October 25, 2006

 

UK milk producers to see brighter 2007

 

 

Pressure on UK milk producers might ease off next year, noted a new supply chain report, which followed new moves to monitor and improve earnings in the sector.

 

The year 2006 might prove to be a gloomy year for UK-based dairy farmers owing to several cuts in farmgate milk prices. However, stability might return next year, according to the Milk Development Council's (MDC) new Supply Chain Margins Report.

 

The news came in the wake of Britain's No. 3 supermarket, Sainsbury's, announcing partnership with farmers, and the country's National Farmers' Union (NFU) agreeing to collect invoices to disclose the true extent of producer losses.

 

There have been concerns over the current milk supply system putting unsustainable pressure on farmers.

 

Prices got more volatile this year as a result of reduced market support and prices under the EU Common Agricultural Policy reform, said Ken Boyns, head of economics at MDC.

 

However, the period of intense change might be nearing an end in the short-term and those focusing on improving their farm productivity and maximising the price of their milk might get to see better returns, he added.

 

Dairy Crest , leading UK dairy firm, announced Tuesday, Oct 24 it would raise the price it paid to direct milk suppliers by 0.2 pence a litre.

 

The move came after Sainsbury's decision to work directly with 450 farmers, linked to processing firms Robert Wiseman and Dairy Crest, in a new Dairy Development Group.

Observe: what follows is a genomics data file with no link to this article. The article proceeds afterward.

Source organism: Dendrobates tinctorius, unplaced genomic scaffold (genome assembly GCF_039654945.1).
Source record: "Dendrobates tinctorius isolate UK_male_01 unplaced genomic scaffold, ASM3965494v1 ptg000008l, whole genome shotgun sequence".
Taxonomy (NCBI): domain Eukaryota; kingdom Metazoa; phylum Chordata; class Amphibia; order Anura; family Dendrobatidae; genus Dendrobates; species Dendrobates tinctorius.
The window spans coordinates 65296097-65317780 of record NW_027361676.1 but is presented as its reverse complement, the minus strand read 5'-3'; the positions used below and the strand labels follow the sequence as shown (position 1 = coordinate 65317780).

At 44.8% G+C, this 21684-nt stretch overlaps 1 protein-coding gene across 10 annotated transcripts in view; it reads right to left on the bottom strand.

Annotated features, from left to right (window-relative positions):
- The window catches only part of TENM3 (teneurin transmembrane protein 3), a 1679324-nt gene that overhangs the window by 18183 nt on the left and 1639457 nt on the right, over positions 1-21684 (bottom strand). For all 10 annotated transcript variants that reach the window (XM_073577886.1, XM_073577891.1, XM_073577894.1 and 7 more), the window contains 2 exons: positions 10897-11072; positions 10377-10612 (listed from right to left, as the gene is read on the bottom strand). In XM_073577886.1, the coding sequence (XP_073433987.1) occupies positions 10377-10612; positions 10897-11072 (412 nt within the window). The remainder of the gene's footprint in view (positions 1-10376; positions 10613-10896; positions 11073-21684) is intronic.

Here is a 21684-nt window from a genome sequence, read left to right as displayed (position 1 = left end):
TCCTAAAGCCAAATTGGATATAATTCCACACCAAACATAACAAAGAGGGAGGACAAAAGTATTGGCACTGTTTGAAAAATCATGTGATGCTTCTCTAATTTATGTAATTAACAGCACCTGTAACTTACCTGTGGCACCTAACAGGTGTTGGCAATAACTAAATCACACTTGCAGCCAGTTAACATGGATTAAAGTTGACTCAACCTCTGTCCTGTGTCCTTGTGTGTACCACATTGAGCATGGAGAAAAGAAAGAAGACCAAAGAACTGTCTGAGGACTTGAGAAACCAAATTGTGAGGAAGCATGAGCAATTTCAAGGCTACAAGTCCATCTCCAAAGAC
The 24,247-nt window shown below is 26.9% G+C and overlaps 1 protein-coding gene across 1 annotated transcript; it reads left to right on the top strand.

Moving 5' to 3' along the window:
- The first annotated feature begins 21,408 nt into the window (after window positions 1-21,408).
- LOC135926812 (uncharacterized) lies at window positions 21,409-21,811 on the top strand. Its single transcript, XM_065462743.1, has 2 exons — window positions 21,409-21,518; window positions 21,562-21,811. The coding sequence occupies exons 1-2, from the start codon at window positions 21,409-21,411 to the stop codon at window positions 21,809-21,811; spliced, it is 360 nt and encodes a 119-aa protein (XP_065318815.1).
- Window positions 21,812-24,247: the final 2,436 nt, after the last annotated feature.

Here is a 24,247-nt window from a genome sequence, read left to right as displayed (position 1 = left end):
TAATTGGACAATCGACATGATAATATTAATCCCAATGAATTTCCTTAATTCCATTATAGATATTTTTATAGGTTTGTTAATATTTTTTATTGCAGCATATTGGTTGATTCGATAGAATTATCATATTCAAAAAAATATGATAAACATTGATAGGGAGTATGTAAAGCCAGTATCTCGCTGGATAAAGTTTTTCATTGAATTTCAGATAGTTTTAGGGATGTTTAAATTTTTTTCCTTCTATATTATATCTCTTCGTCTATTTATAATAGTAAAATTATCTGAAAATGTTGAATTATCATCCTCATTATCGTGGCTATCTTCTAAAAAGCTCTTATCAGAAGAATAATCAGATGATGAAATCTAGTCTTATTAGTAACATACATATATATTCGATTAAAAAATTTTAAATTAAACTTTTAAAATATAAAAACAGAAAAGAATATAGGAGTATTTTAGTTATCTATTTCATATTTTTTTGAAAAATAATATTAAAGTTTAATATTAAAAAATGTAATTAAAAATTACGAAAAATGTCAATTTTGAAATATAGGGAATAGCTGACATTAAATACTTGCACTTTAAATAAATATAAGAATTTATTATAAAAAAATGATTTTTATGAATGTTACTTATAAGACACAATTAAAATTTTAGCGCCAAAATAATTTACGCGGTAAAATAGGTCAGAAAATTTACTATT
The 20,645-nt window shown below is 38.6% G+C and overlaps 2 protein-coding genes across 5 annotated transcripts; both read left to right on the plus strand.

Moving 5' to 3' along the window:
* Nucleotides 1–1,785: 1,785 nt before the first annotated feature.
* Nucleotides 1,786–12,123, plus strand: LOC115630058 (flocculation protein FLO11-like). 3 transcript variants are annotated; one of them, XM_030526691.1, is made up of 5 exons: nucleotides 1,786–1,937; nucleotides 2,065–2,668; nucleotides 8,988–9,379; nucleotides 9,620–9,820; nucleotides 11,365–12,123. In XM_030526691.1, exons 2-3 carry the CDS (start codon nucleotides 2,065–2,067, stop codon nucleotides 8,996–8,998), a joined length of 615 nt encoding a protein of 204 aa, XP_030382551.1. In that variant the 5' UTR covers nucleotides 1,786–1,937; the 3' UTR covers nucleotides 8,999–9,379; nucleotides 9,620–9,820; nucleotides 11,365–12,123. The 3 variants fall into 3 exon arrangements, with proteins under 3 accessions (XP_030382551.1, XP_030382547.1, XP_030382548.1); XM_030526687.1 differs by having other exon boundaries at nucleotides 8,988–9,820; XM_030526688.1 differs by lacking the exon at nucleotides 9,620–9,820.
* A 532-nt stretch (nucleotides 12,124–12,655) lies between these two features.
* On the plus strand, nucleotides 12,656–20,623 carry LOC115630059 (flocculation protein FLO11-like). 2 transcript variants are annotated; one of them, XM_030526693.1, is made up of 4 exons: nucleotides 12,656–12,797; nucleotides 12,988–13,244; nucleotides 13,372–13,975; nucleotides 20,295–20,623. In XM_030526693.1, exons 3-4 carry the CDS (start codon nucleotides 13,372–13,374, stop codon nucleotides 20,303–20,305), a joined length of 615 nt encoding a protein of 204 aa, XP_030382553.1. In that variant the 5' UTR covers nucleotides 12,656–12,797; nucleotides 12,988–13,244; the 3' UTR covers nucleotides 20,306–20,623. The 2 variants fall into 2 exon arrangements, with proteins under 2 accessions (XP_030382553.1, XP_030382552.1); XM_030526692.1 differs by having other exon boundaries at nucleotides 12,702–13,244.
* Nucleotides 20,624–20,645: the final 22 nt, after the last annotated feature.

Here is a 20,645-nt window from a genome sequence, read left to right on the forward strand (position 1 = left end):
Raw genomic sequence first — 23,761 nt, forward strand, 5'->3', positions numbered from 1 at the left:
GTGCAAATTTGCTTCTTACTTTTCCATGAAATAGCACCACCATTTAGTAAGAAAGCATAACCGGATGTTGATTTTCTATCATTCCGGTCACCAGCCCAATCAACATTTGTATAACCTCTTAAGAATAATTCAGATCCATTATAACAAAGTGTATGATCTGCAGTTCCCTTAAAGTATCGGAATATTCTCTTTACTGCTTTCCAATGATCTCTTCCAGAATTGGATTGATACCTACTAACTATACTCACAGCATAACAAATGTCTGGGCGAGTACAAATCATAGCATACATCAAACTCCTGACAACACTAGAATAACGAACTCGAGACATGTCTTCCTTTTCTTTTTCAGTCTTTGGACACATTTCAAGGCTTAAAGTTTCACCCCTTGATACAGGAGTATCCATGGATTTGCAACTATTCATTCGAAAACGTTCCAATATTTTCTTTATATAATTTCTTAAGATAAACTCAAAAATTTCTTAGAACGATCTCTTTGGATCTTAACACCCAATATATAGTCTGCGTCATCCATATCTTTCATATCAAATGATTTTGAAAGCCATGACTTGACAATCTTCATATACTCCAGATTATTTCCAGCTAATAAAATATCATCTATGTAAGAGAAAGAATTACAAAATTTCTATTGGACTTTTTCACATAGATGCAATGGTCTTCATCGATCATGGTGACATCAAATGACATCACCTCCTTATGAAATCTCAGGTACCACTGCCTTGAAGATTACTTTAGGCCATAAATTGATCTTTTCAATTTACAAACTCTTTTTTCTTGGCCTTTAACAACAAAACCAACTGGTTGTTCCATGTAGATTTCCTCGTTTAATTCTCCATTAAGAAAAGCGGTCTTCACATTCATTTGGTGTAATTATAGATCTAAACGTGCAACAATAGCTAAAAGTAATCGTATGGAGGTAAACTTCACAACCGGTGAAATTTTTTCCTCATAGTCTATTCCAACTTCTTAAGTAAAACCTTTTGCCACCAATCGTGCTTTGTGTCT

Both dairy firms, the MDC and NFU welcomed the move as a way of bringing the supply chain closer together. Dairy firms, too, had faced significant margin pressure due to soaring input costs, retailer pricing and CAP reform.

 

Sainsbury's' project followed growing criticism among retailers for their part in maintaining low earnings in the dairy supply chain. According to MDC figures, retailers increased profits on liquid milk by a quarter in the last 10 years, and more rapidly since 2003.

 

The main message from the NFU was that there was clear evidence of abuse of power within the supply chain and that the major retailers were in a dominant position, said NFU director general, Richard MacDonald.

 

The NFU later asked its milk producer members to fill in specially sent, blank invoices so it could better document the gap between milk prices and production costs.